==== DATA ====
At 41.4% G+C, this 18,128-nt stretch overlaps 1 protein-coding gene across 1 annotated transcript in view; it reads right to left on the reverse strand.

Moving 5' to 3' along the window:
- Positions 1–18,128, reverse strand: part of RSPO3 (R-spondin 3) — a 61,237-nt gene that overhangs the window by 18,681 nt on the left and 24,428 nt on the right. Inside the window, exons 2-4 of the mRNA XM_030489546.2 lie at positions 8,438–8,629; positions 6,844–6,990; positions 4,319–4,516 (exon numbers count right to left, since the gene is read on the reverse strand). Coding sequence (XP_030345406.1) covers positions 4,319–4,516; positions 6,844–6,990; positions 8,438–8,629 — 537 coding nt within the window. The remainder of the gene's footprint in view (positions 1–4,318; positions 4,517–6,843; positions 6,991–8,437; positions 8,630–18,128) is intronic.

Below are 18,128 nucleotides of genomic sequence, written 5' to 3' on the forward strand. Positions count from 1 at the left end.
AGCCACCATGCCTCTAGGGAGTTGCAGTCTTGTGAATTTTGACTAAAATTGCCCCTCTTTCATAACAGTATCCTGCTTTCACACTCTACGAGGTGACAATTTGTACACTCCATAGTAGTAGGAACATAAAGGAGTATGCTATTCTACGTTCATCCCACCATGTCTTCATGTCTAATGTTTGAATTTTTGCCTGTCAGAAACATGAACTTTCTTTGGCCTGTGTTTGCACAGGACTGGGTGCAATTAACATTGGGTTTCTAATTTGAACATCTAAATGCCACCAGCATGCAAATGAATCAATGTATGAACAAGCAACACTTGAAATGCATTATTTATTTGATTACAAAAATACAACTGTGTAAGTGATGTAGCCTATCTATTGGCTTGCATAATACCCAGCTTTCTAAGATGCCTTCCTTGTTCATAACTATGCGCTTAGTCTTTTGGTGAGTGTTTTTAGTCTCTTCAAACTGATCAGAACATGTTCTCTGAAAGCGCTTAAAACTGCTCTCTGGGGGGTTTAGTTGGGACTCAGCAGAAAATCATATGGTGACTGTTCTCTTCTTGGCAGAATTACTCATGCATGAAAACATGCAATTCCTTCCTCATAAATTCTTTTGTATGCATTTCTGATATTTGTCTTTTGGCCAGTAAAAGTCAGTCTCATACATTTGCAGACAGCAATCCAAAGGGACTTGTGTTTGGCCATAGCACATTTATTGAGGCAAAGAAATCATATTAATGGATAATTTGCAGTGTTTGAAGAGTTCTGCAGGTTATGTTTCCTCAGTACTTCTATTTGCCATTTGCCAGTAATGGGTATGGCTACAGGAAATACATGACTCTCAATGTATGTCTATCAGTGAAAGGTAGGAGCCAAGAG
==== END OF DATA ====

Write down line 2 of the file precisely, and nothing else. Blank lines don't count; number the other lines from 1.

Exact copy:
Moving 5' to 3' along the window: